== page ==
IIRC these should be pins 1, 2, 27, 28...these 4 pins are all tied to pin 26!!!

    So for the DIY guy, you could just take a 28pin socket and cut the 4 pins off the bottom, solder them together to pin 26 and then mount it in the board by it's self!!! (just another option that would make for a shorter stack)

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    Here's the stack with the optional ZIF socket.
    You can use the stock 24 pin EPROM or the 28 pin EEPROM.

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    Or just stick the standard 24 pin socket into the replacement socket and the stock chip can pop right in! (for when your done playing)

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    How about with it all together????

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    Note the original cover will not go over the ZIF.
    So to add a little dust protecion I used a little 200 MPH Duct tape!!!

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    Of course it all means nothing if it doesn't work!!!

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    Here is my other modified ECM with a standard 28 pin socket intalled.
    This allows you to just R&R the chip with out the holder, or install a zif socket, or plug in a romulator for real time programming!

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    Last edited: Mar 2, 2006
  2. Bill USN-1

    Bill USN-1 Moderator Staff Member Moderator

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    Here is the ECM with the cover installed just to show that it will fit if you use a standard socket and plug the chip in.

    As noted above you can use the 24 pin socket for the standard 2732 chips or the better option would be to modify a standard 28pin socket and install it. Then you can plug a 2732 or the EEPROM straight into the socket when you are done tuning.

    I would recommend using a piece of foam on top of the chip to hold tension down on it when the cover is installed.

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    Keep in mind that you can also just perform the 2732-27SF512 conversion as documented in the FAQs. That allows you to use a stock ecm so no mod is required should yours ever go bad on the road. This socket mod is great if you are using the ecm for tuning multiple engines and then just buring a chip and installing the factory ECM when done.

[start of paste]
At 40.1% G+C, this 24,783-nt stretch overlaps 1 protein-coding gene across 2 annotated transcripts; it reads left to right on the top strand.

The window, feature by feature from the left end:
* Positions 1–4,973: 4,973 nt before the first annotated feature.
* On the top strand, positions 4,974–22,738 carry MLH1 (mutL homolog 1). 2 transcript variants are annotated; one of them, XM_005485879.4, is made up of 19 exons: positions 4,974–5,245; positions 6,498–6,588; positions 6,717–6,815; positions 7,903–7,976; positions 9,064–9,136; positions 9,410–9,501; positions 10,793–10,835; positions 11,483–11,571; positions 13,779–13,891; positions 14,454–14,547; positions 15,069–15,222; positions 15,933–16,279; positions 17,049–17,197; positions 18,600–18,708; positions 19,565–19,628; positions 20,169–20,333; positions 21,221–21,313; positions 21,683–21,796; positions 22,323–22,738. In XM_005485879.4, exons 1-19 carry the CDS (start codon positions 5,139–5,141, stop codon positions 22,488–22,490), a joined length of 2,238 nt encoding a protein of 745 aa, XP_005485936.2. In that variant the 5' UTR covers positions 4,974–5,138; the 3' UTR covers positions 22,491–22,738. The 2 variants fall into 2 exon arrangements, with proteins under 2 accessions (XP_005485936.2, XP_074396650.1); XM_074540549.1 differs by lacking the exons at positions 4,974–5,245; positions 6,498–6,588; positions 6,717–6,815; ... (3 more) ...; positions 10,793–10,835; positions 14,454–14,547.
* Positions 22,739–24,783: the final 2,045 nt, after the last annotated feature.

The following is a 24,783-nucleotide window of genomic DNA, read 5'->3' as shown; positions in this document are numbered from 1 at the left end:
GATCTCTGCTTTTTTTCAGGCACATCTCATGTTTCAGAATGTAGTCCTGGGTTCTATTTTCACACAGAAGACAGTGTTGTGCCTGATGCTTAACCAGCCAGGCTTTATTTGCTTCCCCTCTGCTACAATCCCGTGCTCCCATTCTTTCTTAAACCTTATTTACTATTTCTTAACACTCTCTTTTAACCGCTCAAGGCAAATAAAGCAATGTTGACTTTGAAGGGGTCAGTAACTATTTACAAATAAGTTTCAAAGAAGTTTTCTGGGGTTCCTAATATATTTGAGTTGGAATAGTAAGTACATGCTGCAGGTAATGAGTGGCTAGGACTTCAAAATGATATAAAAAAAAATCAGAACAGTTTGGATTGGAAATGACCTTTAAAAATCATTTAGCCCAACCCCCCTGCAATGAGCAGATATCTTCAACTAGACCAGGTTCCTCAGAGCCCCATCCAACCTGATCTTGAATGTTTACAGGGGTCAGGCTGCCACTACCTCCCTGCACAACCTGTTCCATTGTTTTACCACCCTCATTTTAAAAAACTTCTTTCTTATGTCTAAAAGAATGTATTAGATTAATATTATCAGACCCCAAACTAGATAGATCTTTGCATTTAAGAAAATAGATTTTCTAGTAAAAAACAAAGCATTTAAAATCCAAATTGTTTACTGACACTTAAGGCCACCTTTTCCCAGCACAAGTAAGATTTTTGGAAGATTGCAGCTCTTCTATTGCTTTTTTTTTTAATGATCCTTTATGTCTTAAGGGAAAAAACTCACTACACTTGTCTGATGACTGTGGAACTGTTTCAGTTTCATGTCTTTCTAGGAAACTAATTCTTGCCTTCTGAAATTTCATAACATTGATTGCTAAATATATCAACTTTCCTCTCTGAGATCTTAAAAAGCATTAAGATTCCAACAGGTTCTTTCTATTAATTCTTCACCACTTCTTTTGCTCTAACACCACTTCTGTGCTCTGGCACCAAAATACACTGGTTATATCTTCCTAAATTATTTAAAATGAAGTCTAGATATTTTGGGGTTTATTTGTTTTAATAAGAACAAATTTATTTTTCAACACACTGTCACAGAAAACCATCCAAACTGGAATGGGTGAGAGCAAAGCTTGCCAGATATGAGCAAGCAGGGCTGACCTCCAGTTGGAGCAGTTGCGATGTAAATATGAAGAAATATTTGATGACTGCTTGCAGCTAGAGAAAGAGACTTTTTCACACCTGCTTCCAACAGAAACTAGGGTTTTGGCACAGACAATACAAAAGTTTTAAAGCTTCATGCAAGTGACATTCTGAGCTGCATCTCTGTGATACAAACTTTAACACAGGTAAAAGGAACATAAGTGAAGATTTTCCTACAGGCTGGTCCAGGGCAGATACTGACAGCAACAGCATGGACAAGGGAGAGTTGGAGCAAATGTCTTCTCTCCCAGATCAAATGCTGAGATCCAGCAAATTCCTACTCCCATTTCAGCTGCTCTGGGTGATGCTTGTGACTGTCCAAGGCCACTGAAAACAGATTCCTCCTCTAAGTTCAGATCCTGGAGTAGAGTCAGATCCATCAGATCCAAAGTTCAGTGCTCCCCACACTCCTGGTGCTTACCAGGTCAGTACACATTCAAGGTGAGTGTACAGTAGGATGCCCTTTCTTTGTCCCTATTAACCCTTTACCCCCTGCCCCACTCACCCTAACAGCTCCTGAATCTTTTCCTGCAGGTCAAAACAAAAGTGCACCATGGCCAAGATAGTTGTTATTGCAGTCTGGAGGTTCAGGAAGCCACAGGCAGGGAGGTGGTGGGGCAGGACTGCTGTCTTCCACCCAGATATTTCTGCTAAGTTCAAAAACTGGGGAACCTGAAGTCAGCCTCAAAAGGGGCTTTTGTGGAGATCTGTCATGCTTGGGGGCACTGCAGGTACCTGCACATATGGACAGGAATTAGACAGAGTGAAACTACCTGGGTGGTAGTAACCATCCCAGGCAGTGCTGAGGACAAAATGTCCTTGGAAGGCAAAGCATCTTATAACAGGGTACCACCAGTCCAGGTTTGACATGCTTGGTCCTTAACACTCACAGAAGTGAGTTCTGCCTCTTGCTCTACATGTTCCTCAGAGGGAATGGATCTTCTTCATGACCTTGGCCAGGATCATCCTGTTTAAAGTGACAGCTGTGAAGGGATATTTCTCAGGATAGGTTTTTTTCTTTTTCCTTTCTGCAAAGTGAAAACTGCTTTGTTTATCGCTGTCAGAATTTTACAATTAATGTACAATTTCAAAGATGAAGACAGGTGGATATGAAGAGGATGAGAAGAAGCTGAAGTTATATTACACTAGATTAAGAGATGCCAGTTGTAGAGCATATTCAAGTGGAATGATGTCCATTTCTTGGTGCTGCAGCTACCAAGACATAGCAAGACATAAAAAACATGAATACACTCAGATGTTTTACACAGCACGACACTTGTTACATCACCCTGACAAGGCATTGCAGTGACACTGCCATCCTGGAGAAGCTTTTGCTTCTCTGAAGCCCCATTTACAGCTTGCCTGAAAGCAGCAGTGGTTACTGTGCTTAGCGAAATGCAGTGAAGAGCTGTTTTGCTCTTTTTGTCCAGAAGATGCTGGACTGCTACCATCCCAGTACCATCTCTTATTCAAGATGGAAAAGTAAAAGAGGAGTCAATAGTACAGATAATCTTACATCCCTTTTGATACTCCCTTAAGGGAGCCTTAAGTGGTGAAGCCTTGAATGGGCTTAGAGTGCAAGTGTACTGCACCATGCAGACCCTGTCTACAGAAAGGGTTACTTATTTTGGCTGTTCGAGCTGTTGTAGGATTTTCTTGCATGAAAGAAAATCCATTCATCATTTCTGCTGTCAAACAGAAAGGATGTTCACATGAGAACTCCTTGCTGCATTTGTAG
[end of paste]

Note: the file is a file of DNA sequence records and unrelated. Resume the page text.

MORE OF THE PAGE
Last edited: Jan 30, 2013
  3. Jim Grammer

    Jim Grammer Editor at large Staff Member Moderator

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    Bill, what's your preferred technique for "siamesing' the 4 extra pins to pin 26? Thanks.
     
  4. Bill USN-1

    Bill USN-1 Moderator Staff Member Moderator

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    When using a 24 pin in a 28 pin zif i have simply stripped the insulation off the ends of a bread tie wrap and ran them from 26 around.
    I leave the insulation in the middle so it rest on top of the socket.
    Sort of like stripping the insulation off the ends of wire to install connectors.


    But to make a standard socket work full time and not interfere when you install the 28 pin eeprom, you will need to jumper on the board side of the socket.
    There is no real current draw so i would simply cut the legs off and use a single strand of copper wire from something like an 18awg that has been stripped and separated.
    Then just daisy chain the connections from 26 around to 2.

    I'll see if i still have a spare header or socket in the garage to play with.

    Another thought, If the legs of the socket are flat you may be able to just bend them towards each other to shorted the gap on the bottom. Won't work with the round legs!!
     
  5. rick W.

    rick W. Binder Driver